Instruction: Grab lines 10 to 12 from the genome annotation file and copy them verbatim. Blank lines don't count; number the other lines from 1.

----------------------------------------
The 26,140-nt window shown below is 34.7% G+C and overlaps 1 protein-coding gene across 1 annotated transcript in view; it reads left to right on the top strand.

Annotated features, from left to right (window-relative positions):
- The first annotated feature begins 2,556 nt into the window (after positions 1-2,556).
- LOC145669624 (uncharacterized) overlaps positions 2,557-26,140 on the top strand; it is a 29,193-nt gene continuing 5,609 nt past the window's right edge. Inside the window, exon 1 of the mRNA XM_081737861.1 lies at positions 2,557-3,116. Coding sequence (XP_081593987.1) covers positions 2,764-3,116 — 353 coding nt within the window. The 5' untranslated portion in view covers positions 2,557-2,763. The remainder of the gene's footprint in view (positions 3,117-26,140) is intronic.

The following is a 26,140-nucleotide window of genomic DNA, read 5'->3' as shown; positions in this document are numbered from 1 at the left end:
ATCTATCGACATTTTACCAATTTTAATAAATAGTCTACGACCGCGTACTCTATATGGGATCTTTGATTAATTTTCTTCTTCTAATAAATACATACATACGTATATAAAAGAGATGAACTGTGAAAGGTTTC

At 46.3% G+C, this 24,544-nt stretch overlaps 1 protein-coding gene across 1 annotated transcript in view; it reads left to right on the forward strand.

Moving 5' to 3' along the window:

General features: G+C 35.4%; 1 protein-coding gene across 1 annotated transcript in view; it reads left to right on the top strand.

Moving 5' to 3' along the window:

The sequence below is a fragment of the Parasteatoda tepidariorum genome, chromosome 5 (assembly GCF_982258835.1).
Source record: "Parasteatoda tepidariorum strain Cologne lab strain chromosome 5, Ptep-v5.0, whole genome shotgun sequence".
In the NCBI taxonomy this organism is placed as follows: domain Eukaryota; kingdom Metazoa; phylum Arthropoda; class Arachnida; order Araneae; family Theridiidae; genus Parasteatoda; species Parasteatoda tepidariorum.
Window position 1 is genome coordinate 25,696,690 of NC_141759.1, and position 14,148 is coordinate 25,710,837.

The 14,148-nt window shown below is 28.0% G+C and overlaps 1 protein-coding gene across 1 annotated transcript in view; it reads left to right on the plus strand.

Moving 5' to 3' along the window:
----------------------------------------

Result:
Moving 5' to 3' along the window:

The sequence below is a fragment of the Parasteatoda tepidariorum genome, chromosome 5 (assembly GCF_982258835.1).
Source record: "Parasteatoda tepidariorum strain Cologne lab strain chromosome 5, Ptep-v5.0, whole genome shotgun sequence".